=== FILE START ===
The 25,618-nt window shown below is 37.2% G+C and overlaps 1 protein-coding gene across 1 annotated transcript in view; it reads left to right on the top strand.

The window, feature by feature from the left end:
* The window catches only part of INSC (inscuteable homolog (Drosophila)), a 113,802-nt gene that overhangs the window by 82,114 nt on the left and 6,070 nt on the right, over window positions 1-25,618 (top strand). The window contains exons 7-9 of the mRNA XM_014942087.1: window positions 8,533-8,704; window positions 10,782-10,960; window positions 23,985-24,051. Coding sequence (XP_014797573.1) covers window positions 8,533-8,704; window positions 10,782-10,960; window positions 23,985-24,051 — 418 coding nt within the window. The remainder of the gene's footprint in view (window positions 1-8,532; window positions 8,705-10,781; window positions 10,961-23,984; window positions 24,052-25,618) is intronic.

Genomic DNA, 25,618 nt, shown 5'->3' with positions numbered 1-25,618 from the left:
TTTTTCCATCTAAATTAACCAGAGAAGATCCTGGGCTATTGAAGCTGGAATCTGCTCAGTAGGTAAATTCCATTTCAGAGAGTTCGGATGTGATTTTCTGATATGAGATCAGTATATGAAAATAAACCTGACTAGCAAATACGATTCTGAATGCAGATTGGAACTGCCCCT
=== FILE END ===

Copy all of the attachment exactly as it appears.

The 25,618-nt window shown below is 37.2% G+C and overlaps 1 protein-coding gene across 1 annotated transcript in view; it reads left to right on the top strand.

The window, feature by feature from the left end:
* The window catches only part of INSC (inscuteable homolog (Drosophila)), a 113,802-nt gene that overhangs the window by 82,114 nt on the left and 6,070 nt on the right, over window positions 1-25,618 (top strand). The window contains exons 7-9 of the mRNA XM_014942087.1: window positions 8,533-8,704; window positions 10,782-10,960; window positions 23,985-24,051. Coding sequence (XP_014797573.1) covers window positions 8,533-8,704; window positions 10,782-10,960; window positions 23,985-24,051 — 418 coding nt within the window. The remainder of the gene's footprint in view (window positions 1-8,532; window positions 8,705-10,781; window positions 10,961-23,984; window positions 24,052-25,618) is intronic.

Genomic DNA, 25,618 nt, shown 5'->3' with positions numbered 1-25,618 from the left:
TTTTTCCATCTAAATTAACCAGAGAAGATCCTGGGCTATTGAAGCTGGAATCTGCTCAGTAGGTAAATTCCATTTCAGAGAGTTCGGATGTGATTTTCTGATATGAGATCAGTATATGAAAATAAACCTGACTAGCAAATACGATTCTGAATGCAGATTGGAACTGCCCCT